Advanced melanoma patients in Cork and Kerry can access ground-breaking therapies not available on the open market thanks largely to the work of clinicians who set up the first dedicated melanoma multidisciplinary team (MDT) in the country, writes Catherine Shanahan
The South West Melanoma MDT, consisting of dermatologists, plastic surgeons, surgical oncologists, medical oncologists, radiologists, pathologists, radiotherapists, research nurses, celebrates its 10 anniversary this year.
Consultant dermatologist Dr Michelle Murphy said the work of the team had helped attract research opportunities and that as a result, patients could access drugs not available on prescription.
The legacy of foreign holidays in the '70s and '80s was playing a part in the increased incidence of melanoma over the past 20 years, she said.
Dr Murphy said patients who developed melanoma, the most lethal of all skin cancers, could do well if it was caught early.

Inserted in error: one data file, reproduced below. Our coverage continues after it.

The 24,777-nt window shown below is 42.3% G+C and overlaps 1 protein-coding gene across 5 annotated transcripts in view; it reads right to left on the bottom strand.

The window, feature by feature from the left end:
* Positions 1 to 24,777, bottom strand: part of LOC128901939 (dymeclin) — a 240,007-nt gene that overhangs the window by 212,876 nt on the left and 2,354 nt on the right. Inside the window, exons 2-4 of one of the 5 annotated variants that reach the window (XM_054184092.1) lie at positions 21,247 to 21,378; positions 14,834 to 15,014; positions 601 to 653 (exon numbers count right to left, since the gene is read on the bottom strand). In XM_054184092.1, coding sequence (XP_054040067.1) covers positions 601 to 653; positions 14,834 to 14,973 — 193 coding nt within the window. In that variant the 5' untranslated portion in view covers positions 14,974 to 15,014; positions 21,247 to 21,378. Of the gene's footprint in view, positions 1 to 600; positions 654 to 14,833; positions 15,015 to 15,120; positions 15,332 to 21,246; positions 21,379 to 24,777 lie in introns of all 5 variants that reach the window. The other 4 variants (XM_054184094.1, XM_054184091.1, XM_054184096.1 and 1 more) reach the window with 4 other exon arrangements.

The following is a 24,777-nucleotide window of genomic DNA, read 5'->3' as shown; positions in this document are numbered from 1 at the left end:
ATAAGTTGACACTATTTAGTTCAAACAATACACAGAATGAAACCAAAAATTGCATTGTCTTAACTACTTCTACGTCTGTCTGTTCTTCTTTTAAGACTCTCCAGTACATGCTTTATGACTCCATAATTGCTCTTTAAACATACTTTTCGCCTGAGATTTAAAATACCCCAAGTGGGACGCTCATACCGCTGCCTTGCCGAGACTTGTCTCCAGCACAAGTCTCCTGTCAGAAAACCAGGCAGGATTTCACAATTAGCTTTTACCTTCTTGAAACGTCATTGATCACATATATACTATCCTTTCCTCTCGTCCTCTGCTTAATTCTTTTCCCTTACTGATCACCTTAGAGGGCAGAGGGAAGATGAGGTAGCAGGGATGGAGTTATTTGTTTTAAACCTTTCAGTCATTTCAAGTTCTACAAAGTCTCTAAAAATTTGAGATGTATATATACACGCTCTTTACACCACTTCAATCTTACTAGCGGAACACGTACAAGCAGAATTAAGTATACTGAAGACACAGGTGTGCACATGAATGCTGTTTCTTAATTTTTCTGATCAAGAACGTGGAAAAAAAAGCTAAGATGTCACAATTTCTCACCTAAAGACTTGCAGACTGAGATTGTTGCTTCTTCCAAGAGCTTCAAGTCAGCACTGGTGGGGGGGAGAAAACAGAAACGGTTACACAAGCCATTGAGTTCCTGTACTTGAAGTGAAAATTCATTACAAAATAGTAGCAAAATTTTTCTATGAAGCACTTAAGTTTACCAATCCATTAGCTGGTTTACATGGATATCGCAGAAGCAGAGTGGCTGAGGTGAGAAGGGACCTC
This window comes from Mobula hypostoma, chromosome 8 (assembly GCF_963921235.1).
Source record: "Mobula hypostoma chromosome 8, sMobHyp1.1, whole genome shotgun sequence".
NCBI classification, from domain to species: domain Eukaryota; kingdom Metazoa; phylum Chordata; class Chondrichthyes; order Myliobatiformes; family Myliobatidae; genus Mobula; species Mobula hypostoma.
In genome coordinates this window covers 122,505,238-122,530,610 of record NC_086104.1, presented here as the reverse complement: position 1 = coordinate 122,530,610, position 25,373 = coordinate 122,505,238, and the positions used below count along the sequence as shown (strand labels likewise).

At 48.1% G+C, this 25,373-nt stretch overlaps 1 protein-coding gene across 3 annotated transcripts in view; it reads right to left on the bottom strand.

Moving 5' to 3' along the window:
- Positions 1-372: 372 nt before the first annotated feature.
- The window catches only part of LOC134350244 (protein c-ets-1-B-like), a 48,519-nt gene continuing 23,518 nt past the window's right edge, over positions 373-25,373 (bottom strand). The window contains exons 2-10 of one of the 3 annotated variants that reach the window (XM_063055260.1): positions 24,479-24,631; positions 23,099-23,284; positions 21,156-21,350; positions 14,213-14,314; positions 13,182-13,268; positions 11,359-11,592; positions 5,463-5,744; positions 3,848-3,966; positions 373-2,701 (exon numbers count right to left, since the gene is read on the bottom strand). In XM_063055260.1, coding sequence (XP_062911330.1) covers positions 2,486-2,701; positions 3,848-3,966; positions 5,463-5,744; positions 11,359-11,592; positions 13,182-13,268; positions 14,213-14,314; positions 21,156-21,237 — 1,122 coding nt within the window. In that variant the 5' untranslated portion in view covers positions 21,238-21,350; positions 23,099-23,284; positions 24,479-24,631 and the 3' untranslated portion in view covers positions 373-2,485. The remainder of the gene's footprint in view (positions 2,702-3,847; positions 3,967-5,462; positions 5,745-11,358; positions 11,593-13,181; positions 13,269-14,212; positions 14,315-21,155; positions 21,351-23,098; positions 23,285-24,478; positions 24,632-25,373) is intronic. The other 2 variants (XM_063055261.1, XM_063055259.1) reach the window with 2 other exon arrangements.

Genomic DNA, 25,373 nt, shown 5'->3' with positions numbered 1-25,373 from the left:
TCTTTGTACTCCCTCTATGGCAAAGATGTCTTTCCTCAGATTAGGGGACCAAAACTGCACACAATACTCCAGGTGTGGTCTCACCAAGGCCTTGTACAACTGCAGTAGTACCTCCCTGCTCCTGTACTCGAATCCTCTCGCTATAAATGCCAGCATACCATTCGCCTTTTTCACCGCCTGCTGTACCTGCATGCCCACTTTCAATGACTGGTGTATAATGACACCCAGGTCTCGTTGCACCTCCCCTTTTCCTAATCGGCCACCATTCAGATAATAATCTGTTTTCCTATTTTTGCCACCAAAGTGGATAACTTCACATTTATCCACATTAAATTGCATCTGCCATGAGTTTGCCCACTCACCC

Currently, there are three clinical trials open for advanced melanoma at Cork University Hospital (CUH).
Dr Murphy said avoiding sunburn was the best way to avoid developing melanoma which is more common in women but also more treatable than in men who tend to present later to health services.
Moles that appear to be changing in colour or shape or that develop irregular borders are warning signs for melanoma. In women, the site where melanoma develops is more likely to be the leg while in men it’s the trunk and back.
“The best defence is to prevent burning and the best way to do that is to cover up. A t-shirt is a better defence than suncream, but suncream should be used in areas that can’t be covered,” Dr Murphy said.
About 800 new cases are diagnosed each year in Ireland of which c150 are diagnosed in Cork and Kerry.
Dr Murphy said these patients could available of an improved patient care pathway by virtue of the work and expertise of the MDT, starting with referral of suspected cases to the pigmented lesion clinic at South Infirmary Victoria University Hospital.
“Every patient is entitled to have their case discussed at the MDT where any decisions made about treatment is evidence-based,” Dr Murphy said.
To mark the team’s 10-year anniversary a multidisciplinary study day on malignant melanoma for health professionals will take place at the main lecture theatre in CUH tomorrow
This story first appeared in the Irish Examiner.